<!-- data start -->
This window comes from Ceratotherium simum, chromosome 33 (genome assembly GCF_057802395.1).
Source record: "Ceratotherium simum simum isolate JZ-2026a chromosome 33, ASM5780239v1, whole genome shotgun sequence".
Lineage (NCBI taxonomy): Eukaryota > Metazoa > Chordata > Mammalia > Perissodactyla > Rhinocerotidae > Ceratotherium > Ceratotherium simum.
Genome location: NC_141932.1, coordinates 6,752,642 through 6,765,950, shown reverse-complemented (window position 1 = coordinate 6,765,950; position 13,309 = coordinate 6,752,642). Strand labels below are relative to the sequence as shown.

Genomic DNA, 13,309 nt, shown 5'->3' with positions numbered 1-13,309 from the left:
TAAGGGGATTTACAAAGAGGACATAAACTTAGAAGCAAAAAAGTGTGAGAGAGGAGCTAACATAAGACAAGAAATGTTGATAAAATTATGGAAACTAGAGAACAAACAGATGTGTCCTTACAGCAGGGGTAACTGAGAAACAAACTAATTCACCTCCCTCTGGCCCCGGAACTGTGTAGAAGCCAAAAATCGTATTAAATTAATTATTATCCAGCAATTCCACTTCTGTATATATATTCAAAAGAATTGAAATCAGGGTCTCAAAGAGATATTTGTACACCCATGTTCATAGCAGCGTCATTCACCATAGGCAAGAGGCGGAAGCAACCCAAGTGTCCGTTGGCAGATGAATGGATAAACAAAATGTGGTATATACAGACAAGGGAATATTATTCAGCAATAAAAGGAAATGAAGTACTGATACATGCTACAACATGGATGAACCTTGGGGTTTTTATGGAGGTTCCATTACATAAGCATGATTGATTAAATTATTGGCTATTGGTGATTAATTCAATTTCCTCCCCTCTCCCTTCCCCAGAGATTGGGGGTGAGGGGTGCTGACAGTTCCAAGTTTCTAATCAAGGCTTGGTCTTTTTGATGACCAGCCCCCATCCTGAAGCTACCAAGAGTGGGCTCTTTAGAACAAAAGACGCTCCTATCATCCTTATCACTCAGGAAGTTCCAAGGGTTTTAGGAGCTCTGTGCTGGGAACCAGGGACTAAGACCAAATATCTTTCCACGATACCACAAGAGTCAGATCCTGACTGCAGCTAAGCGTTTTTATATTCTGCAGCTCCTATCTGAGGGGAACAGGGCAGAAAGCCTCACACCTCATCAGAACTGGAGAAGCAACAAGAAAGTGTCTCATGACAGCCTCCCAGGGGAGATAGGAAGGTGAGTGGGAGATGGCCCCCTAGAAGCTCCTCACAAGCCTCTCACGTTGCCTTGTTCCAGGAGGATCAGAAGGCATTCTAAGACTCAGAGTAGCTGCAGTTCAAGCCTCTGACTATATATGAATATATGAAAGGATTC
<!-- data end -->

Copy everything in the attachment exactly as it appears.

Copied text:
This window comes from Ceratotherium simum, chromosome 33 (genome assembly GCF_057802395.1).
Source record: "Ceratotherium simum simum isolate JZ-2026a chromosome 33, ASM5780239v1, whole genome shotgun sequence".
Lineage (NCBI taxonomy): Eukaryota > Metazoa > Chordata > Mammalia > Perissodactyla > Rhinocerotidae > Ceratotherium > Ceratotherium simum.
Genome location: NC_141932.1, coordinates 6,752,642 through 6,765,950, shown reverse-complemented (window position 1 = coordinate 6,765,950; position 13,309 = coordinate 6,752,642). Strand labels below are relative to the sequence as shown.

Genomic DNA, 13,309 nt, shown 5'->3' with positions numbered 1-13,309 from the left:
TAAGGGGATTTACAAAGAGGACATAAACTTAGAAGCAAAAAAGTGTGAGAGAGGAGCTAACATAAGACAAGAAATGTTGATAAAATTATGGAAACTAGAGAACAAACAGATGTGTCCTTACAGCAGGGGTAACTGAGAAACAAACTAATTCACCTCCCTCTGGCCCCGGAACTGTGTAGAAGCCAAAAATCGTATTAAATTAATTATTATCCAGCAATTCCACTTCTGTATATATATTCAAAAGAATTGAAATCAGGGTCTCAAAGAGATATTTGTACACCCATGTTCATAGCAGCGTCATTCACCATAGGCAAGAGGCGGAAGCAACCCAAGTGTCCGTTGGCAGATGAATGGATAAACAAAATGTGGTATATACAGACAAGGGAATATTATTCAGCAATAAAAGGAAATGAAGTACTGATACATGCTACAACATGGATGAACCTTGGGGTTTTTATGGAGGTTCCATTACATAAGCATGATTGATTAAATTATTGGCTATTGGTGATTAATTCAATTTCCTCCCCTCTCCCTTCCCCAGAGATTGGGGGTGAGGGGTGCTGACAGTTCCAAGTTTCTAATCAAGGCTTGGTCTTTTTGATGACCAGCCCCCATCCTGAAGCTACCAAGAGTGGGCTCTTTAGAACAAAAGACGCTCCTATCATCCTTATCACTCAGGAAGTTCCAAGGGTTTTAGGAGCTCTGTGCTGGGAACCAGGGACTAAGACCAAATATCTTTCCACGATACCACAAGAGTCAGATCCTGACTGCAGCTAAGCGTTTTTATATTCTGCAGCTCCTATCTGAGGGGAACAGGGCAGAAAGCCTCACACCTCATCAGAACTGGAGAAGCAACAAGAAAGTGTCTCATGACAGCCTCCCAGGGGAGATAGGAAGGTGAGTGGGAGATGGCCCCCTAGAAGCTCCTCACAAGCCTCTCACGTTGCCTTGTTCCAGGAGGATCAGAAGGCATTCTAAGACTCAGAGTAGCTGCAGTTCAAGCCTCTGACTATATATGAATATATGAAAGGATTC